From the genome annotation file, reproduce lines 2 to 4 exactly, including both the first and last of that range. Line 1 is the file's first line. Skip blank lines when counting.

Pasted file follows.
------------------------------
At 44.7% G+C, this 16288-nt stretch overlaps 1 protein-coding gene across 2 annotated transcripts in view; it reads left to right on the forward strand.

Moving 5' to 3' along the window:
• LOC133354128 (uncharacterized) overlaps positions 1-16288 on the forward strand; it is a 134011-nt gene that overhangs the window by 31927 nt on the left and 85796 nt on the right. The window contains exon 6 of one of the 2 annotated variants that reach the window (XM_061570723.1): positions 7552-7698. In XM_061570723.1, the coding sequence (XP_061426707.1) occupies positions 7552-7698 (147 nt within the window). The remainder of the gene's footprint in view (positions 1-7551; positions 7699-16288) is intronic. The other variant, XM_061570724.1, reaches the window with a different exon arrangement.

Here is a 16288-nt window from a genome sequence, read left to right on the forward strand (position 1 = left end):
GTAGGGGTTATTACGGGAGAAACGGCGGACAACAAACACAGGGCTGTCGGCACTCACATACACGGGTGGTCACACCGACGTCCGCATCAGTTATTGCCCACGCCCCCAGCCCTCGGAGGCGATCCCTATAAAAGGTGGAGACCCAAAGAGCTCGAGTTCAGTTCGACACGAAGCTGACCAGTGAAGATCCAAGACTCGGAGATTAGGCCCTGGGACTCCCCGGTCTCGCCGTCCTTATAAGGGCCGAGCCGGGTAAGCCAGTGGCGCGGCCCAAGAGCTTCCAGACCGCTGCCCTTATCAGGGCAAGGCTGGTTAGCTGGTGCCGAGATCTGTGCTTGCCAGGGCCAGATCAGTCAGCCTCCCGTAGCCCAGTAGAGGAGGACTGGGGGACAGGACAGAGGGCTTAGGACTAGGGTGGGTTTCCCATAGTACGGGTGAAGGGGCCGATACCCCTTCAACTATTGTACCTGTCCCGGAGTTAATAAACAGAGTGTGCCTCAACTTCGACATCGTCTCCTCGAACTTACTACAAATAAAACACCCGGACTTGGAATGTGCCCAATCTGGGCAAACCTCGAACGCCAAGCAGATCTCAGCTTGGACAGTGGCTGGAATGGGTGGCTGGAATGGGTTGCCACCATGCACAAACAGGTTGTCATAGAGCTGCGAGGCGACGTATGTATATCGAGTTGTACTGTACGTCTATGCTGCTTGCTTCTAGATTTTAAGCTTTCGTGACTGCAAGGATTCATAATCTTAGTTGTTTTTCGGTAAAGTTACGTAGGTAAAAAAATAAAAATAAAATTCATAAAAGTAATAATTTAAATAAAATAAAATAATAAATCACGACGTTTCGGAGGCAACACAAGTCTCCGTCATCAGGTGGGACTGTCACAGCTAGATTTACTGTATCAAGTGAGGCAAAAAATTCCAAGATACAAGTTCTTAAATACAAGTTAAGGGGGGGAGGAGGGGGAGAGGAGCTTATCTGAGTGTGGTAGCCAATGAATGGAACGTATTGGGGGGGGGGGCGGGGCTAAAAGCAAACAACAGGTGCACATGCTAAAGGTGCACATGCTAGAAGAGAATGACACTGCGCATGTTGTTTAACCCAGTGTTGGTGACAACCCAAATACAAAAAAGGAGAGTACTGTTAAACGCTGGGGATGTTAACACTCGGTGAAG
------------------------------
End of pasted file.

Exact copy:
Moving 5' to 3' along the window:
• LOC133354128 (uncharacterized) overlaps positions 1-16288 on the forward strand; it is a 134011-nt gene that overhangs the window by 31927 nt on the left and 85796 nt on the right. The window contains exon 6 of one of the 2 annotated variants that reach the window (XM_061570723.1): positions 7552-7698. In XM_061570723.1, the coding sequence (XP_061426707.1) occupies positions 7552-7698 (147 nt within the window). The remainder of the gene's footprint in view (positions 1-7551; positions 7699-16288) is intronic. The other variant, XM_061570724.1, reaches the window with a different exon arrangement.

Here is a 16288-nt window from a genome sequence, read left to right on the forward strand (position 1 = left end):